Riot police were deployed in Myanmar today as thousands of protesters flooded the streets to demand the end of the military junta which seized powe
Riot police were deployed in Myanmar today as thousands of protesters flooded the streets to demand the end of the military junta which seized power this week.
Heavily-armoured officers blocked off roads with water-cannon trucks and barbed-wire bamboo barricades as the crowds yelled: ‘Down with the military dictatorship’ in Yangon (Rangoon).
In the largest display of dissent since Monday’s coup, students and teachers joined demonstrators in donning red head bands in support of ousted leader Aung San Suu Kyi’s party in the capital.
Around 3,000 demonstrators gathered on a road near Yangon University, most holding up the three-finger salute that has come to symbolise resistance to the army takeover.
‘We are here to fight for our next generation, to free them from a military dictatorship,’ one woman at Saturday’s rally said. ‘We have to end it now.’
The demonstration came as Myanmar was plunged into its second nationwide internet blackout this week, similar in magnitude to an earlier shutdown that coincided with the arrest of Suu Kyi and other senior leaders on Monday.
Heavily-armoured officers blocked off roads with water-cannon trucks and bamboo barricades wrapped in barbed wire as the crowds yelled: ‘Down with the military dictatorship’ in Yangon (Rangoon) on Saturday in the largest display of dissent since the coup on Monday
Thousand wearing red head bands – the colour of ousted leader Aung San Suu Kyi’s party on the streets on Yangon this morning
Riot police face off with demonstrators on a main road in the capital this morning
Around 3,000 demonstrators gathered on a road near Yangon University, most holding up the three-finger salute that has come to symbolise resistance to the army takeover
A protester flashes the three-finger salute, a symbol of resistance, near a water cannon truck blocking the road, in Yangon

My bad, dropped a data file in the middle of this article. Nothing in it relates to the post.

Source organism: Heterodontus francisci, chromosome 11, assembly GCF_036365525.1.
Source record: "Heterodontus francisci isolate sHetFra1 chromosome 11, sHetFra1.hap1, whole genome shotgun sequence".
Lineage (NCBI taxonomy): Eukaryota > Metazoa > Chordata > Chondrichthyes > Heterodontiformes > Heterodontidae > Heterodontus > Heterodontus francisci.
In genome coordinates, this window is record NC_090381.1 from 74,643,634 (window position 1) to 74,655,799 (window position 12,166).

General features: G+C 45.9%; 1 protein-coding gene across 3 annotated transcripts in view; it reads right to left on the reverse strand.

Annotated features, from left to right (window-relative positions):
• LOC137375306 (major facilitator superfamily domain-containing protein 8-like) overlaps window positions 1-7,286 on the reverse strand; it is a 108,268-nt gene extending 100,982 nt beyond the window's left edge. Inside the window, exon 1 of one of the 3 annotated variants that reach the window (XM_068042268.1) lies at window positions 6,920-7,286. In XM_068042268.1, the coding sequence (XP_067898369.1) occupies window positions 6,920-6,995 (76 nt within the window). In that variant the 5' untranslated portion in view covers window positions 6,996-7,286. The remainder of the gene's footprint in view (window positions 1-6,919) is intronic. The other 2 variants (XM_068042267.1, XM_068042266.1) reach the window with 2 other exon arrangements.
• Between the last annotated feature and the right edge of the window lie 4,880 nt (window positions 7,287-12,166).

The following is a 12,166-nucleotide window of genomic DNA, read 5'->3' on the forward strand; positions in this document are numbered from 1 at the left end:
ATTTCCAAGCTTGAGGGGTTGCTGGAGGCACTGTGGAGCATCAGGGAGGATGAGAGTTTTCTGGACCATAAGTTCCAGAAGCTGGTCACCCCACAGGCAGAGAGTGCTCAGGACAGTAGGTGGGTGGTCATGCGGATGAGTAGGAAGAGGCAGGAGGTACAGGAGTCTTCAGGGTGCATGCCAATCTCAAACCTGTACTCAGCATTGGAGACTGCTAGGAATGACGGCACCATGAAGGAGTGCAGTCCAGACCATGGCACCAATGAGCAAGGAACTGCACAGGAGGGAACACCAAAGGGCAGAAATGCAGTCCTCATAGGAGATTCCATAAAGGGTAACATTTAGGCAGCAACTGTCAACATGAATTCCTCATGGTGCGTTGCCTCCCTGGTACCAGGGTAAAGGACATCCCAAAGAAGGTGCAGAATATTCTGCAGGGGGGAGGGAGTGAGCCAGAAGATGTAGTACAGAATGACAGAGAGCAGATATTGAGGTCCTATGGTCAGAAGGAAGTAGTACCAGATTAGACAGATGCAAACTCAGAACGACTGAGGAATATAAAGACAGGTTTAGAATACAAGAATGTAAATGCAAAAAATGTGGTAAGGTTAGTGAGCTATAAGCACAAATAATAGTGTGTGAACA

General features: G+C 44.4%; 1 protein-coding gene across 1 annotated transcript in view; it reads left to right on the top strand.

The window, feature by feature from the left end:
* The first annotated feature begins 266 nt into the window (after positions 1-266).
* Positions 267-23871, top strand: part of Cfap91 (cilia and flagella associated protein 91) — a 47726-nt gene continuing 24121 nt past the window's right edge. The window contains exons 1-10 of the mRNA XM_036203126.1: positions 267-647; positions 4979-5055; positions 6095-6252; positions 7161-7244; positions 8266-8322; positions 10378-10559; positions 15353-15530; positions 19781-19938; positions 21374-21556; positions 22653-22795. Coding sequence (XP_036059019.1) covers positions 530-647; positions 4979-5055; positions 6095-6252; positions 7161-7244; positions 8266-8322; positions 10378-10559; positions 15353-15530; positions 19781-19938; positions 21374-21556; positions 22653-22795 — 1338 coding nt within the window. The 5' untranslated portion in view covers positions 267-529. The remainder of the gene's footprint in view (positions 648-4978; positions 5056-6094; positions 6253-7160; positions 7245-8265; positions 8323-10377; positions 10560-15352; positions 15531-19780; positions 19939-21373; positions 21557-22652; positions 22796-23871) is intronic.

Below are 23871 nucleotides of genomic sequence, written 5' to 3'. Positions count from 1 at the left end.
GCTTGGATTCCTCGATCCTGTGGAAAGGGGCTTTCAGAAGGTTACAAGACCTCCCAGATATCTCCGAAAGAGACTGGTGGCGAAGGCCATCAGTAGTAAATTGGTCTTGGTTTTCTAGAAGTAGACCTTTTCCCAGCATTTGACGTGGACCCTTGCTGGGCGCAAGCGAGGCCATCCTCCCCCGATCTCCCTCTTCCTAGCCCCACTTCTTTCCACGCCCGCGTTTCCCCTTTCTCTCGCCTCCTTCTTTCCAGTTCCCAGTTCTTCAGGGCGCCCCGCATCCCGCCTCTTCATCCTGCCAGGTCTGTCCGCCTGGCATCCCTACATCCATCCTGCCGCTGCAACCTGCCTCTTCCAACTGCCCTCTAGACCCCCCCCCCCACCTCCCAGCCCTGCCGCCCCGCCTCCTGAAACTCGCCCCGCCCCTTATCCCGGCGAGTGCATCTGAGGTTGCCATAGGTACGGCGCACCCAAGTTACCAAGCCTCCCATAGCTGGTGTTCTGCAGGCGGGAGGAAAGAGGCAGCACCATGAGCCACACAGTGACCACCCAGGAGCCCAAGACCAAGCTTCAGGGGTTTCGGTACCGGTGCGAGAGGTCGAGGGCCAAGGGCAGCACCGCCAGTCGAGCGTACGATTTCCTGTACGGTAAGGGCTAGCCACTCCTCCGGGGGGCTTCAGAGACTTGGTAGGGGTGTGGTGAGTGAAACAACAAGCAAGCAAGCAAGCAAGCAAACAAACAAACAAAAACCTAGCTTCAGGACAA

An armed officer stands behind two colleagues holding riot shields as dissent grows against the military takeover on Saturday
Those dawn raids brought a sudden halt to Myanmar’s brief 10-year experiment with democracy, and catalysed an outpouring of fury that has migrated from social media to the streets.
Online calls to protest the army takeover have prompted increasingly bold displays of defiance against the new regime, including the nightly deafening clamour of people around the country banging pots and pans – a practice traditionally associated with driving out evil.
Why has the military staged a coup?
Myanmar’s military is central to the country’s political life – it led the fight for independence in 1948, formed the country’s first government, and then ruled as a junta for five decades after abandoning democracy in 1962.
That all appeared to change in 2010 with a return to democracy that saw an elected government sworn in – though in reality the military was guaranteed control of key ministries and 25 per cent of seats in parliament.
Free elections held in 2015 saw Aung San Suu Kyi’s party win a large majority with the military hammered, amid the belief that she would reform the constitution and remove the military from power altogether.
More elections held last year handed an even larger share of power to Suu Kyi, prompting fears among military top-brass that their powers were about to be removed.
On Monday, just hours before the new government was due to be sworn in, the military struck – arresting Suu Kyi, president Win Myint, and many of the country’s most-influential MPs – officially for ‘voter fraud’.
With border closures already in place and international governments distracted by domestic issues and the coronavirus pandemic, they have faced few obstacles.
A year-long state of emergency has now been declared, Vice President Myint Swe – a former general – declared leader, and banks shut until further notice.